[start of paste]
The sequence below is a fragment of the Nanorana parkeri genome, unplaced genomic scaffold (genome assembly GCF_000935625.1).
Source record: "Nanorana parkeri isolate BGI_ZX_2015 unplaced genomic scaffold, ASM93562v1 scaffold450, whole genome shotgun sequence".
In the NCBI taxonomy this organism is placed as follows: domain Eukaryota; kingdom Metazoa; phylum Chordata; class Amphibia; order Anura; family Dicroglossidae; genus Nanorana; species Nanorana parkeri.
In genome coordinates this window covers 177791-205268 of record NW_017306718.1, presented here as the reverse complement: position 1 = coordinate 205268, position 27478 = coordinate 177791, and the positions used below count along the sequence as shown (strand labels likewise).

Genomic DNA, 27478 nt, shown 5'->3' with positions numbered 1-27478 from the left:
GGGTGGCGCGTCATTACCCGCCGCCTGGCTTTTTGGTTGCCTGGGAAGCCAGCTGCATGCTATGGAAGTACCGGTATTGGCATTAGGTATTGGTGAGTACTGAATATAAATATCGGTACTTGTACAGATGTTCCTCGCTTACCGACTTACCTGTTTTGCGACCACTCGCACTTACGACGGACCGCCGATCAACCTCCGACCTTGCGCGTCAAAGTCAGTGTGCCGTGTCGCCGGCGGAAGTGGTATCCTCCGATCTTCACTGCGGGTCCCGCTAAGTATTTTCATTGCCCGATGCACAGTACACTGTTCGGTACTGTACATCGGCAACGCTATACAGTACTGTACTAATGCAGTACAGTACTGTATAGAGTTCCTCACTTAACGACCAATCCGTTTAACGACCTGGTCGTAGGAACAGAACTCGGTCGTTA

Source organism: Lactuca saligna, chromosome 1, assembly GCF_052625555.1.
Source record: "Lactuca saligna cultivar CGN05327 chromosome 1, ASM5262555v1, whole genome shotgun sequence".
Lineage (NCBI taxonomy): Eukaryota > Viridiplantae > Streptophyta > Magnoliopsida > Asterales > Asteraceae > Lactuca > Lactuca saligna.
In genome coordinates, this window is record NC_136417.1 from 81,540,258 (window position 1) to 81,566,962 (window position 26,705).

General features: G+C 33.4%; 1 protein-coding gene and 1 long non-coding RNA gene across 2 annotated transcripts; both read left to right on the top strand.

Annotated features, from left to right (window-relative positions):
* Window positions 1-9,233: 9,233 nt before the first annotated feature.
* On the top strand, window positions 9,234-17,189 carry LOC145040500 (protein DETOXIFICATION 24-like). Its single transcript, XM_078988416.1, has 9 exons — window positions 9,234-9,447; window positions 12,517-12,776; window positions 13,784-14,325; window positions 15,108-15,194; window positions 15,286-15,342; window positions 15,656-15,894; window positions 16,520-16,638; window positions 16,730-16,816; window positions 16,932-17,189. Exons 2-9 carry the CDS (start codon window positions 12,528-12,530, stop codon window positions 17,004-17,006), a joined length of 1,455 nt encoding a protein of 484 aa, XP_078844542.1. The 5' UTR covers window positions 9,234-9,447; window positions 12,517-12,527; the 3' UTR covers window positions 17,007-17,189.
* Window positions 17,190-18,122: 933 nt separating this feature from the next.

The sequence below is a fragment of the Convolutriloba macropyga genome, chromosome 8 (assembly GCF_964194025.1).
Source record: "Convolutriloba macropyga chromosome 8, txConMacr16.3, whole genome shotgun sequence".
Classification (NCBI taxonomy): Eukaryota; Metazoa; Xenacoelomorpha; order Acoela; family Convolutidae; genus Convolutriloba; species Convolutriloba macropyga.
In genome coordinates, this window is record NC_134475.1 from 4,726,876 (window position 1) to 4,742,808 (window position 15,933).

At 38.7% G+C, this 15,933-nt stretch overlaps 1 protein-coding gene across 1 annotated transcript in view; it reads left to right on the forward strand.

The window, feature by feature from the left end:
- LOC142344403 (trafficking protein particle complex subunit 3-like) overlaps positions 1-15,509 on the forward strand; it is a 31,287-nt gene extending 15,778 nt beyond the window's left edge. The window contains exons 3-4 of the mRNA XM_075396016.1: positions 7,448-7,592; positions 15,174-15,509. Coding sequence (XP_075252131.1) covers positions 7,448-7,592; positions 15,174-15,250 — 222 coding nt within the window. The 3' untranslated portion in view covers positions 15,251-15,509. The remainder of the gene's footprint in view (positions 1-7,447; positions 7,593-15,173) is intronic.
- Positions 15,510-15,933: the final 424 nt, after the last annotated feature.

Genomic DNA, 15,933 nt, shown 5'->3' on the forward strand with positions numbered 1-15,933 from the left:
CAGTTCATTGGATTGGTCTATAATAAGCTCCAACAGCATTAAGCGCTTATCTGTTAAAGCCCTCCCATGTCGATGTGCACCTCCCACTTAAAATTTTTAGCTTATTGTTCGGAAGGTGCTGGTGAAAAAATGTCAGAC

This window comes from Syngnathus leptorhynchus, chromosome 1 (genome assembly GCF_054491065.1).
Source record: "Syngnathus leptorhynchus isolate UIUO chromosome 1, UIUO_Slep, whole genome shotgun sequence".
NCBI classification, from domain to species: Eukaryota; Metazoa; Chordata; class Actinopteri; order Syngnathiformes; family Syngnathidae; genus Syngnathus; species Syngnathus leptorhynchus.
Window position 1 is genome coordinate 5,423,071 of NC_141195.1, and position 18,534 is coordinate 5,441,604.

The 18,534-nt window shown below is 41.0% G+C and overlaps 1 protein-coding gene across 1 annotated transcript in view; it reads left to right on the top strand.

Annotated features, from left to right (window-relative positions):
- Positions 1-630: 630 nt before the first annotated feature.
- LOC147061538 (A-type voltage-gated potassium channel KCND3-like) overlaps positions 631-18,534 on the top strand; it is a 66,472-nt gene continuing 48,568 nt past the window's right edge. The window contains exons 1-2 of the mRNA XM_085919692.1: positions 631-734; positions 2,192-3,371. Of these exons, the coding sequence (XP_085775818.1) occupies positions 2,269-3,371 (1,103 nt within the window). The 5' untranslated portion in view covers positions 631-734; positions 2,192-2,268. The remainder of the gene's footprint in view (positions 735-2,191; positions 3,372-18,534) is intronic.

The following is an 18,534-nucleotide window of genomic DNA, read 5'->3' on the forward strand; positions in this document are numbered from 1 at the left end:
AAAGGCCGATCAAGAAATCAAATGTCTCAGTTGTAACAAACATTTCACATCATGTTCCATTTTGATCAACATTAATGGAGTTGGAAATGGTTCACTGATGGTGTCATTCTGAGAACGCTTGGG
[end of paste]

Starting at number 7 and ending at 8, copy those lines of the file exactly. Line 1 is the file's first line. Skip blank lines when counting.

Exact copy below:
Source organism: Lactuca saligna, chromosome 1, assembly GCF_052625555.1.
Source record: "Lactuca saligna cultivar CGN05327 chromosome 1, ASM5262555v1, whole genome shotgun sequence".